Every now and then a game comes along that really accurately portrays what genuine relationships are like. If they aren't cliche they're over-romanticised and unrealistic, but after playing Hey Turtle we can say for sure that Sleeper Cell has effectively portrayed the struggles of a very real relationship in this less-than-ideal world, one with various struggles, responsibilities, and pressures to contend with.
Hey Turtle tells the story of you - the player - and your relationship with Dana, which unfolds through two chapters of interactions. Sometimes you'll be responding to what Dana types, with various choices thrown in there which can change the mood, and other times you'll be seeing what happens outside of the text messaging app, which is where the majority of Hey Turtle takes place.
With the game lasting between 30 minutes and an hour (depending on how rushed you're being), we won't delve too much into the plot, but the relationship starts like many do, with a fairytale beginning as both are swept off their feet by love, before reality rudely interjects. The real test of any relationship is if you can withstand the bad times and keep going, rather than just the good times, and this shows this in a raw and very relatable way.
As mentioned before, the interactions never detour into cheesy territory, but portray a quiet love story that unfolds between two individuals who weren't even really looking for it, and it's the mundane that Sleeper Cell does so well. These two met in a normal setting, and their adjustment to normalcy away from the fairytale is exactly what starts to test them, in more ways than one.
Sleeper Cell also raises very valid questions of mental health, which we won't divulge for fear of spoilers. It's the sort of game where, because you're hearing about these issues from a character that's actually dealing with them, you get a first-hand perspective of what it's like to manage these conditions, and the difficulties that come with them as well. It's not just a clinical portrayal based on facts, but one that's very personal and made us think more carefully about the condition at hand, even opening up Google to do some well-needed research (it turns out we were more uninformed that we thought).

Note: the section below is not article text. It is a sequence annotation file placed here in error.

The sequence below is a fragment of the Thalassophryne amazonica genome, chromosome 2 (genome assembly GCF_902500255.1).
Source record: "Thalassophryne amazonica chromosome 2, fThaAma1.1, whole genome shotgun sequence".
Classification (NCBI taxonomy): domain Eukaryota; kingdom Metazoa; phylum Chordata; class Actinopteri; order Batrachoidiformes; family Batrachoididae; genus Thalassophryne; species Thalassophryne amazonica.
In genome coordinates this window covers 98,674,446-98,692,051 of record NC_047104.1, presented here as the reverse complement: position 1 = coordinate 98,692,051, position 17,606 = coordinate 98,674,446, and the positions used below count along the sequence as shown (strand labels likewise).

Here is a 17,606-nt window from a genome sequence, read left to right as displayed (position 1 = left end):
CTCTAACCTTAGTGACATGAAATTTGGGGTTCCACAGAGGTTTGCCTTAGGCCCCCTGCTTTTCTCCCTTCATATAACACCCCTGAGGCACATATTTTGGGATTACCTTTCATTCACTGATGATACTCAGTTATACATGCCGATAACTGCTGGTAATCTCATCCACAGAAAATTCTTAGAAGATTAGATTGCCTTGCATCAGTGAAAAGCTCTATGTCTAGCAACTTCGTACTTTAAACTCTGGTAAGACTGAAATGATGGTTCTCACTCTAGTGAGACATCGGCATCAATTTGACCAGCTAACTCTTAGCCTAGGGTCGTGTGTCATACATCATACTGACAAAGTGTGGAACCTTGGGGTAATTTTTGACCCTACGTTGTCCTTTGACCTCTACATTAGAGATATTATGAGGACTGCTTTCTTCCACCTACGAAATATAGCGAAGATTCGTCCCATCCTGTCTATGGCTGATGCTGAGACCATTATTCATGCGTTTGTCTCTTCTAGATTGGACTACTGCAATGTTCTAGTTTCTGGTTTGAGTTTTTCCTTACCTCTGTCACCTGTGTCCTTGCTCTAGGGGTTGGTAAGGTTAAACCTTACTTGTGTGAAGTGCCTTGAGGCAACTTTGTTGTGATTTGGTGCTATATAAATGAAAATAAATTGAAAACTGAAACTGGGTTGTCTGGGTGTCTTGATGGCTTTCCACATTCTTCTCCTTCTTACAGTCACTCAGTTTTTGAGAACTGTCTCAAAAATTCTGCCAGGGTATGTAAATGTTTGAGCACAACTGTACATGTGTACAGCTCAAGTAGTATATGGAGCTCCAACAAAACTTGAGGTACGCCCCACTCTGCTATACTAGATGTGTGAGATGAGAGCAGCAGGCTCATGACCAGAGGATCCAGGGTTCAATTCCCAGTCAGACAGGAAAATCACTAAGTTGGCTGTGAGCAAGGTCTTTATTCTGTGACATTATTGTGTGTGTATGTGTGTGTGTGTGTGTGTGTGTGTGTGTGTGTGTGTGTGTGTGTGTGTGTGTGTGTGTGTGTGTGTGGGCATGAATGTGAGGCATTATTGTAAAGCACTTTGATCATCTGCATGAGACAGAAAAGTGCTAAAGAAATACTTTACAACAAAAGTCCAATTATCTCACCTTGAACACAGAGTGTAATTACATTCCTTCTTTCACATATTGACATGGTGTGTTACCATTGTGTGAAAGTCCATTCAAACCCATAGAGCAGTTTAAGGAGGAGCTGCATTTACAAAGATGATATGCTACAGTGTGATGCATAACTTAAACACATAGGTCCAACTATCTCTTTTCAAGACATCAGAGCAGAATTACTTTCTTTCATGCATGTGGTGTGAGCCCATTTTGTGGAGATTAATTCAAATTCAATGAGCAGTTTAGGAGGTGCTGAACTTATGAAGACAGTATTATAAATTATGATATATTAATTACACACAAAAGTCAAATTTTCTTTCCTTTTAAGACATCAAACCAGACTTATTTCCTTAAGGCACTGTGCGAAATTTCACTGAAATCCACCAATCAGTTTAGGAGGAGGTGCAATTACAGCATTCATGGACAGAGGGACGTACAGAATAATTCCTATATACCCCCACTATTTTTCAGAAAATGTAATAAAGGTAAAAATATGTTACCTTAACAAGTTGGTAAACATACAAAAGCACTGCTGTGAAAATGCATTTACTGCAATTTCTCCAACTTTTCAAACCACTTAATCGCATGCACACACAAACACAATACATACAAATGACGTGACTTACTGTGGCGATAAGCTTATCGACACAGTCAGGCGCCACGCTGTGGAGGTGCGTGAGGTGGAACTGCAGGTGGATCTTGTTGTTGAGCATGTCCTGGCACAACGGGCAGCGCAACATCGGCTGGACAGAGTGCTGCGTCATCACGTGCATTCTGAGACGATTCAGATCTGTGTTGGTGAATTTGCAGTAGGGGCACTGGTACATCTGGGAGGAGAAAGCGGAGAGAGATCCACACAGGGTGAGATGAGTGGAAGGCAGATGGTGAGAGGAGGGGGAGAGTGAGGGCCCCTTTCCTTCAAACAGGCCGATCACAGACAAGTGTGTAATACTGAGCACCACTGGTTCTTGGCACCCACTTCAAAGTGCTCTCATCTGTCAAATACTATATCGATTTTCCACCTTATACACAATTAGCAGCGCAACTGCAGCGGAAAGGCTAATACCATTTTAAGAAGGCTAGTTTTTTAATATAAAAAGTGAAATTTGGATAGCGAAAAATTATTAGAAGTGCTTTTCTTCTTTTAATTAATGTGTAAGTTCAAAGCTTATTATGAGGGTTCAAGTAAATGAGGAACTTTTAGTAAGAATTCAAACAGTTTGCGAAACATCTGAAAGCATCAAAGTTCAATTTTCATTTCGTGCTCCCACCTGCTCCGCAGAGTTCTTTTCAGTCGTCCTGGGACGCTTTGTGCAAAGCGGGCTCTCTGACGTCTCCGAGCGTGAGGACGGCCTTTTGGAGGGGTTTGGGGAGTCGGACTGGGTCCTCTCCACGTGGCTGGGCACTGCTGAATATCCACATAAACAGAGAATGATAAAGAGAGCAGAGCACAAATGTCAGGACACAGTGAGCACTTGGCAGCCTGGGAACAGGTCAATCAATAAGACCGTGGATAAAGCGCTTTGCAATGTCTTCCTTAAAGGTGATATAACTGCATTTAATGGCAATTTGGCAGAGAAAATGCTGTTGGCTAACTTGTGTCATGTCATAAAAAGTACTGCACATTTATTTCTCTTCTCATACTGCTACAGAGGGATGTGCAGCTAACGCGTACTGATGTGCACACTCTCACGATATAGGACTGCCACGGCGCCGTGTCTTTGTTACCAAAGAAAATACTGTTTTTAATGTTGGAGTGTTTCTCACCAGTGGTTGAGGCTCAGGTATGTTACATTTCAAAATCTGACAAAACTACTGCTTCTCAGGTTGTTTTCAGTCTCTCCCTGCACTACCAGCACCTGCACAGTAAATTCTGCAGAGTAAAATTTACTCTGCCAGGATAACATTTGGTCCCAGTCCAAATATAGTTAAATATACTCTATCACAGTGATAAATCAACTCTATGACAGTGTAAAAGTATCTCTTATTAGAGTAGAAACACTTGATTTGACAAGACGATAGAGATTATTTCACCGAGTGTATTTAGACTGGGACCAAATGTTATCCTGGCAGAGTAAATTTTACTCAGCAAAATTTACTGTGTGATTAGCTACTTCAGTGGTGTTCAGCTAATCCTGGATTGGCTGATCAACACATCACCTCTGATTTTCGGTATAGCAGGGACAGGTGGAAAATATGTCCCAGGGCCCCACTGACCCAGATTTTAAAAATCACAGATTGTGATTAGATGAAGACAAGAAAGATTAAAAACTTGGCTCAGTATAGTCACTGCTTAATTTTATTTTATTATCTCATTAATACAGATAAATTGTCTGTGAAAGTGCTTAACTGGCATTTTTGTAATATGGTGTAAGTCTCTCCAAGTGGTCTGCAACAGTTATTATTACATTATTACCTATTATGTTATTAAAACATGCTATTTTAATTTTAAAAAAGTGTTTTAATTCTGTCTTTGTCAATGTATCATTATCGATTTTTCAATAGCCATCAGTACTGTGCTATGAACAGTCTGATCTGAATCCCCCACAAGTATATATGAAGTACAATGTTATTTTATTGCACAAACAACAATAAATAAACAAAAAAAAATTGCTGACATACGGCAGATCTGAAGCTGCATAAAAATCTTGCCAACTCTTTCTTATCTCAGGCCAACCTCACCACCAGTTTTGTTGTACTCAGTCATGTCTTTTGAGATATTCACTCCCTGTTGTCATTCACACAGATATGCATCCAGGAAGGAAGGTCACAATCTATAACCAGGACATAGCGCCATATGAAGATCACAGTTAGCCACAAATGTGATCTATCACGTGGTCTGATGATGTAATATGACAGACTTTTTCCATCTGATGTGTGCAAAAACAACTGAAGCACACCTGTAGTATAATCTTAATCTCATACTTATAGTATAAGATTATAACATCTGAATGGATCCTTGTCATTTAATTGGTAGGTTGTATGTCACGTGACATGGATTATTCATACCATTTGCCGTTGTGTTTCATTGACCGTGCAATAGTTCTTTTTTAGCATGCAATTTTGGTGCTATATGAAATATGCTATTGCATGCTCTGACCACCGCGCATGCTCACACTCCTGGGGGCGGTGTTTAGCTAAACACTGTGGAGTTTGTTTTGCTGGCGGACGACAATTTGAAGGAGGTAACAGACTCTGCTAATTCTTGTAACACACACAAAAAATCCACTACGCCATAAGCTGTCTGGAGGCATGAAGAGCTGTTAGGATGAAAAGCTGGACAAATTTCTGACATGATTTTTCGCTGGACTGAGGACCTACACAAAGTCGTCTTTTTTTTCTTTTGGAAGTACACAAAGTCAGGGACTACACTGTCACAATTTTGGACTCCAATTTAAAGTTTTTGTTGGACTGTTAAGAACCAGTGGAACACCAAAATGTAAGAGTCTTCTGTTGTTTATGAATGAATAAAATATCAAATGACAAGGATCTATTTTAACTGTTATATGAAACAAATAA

And of course you can change the relationship depending on your choices in dialogue and elsewhere, ultimately deciding the course of the game. It's not dramatic when it comes to branching, but there are two key outcomes that can happen, and it's about you deciding how much you can understand Dana's shortcomings and how much you want to persist in spite of them. It's touching, and after playing it through twice to experience both sides, we were surprised to find that both are deeply understandable, despite being worlds apart in their result.
Overall Hey Turtle won't take you too long to complete, but it'll stay with you after it's passed you by. The themes are really important to talk about, especially in this day and age, and it's an eye-opening insight into how relationships can be a lot harder than they first appear. Sure, there could be a touch more interactivity, but it's definitely worth a look if you're a fan of touching and powerful narratives.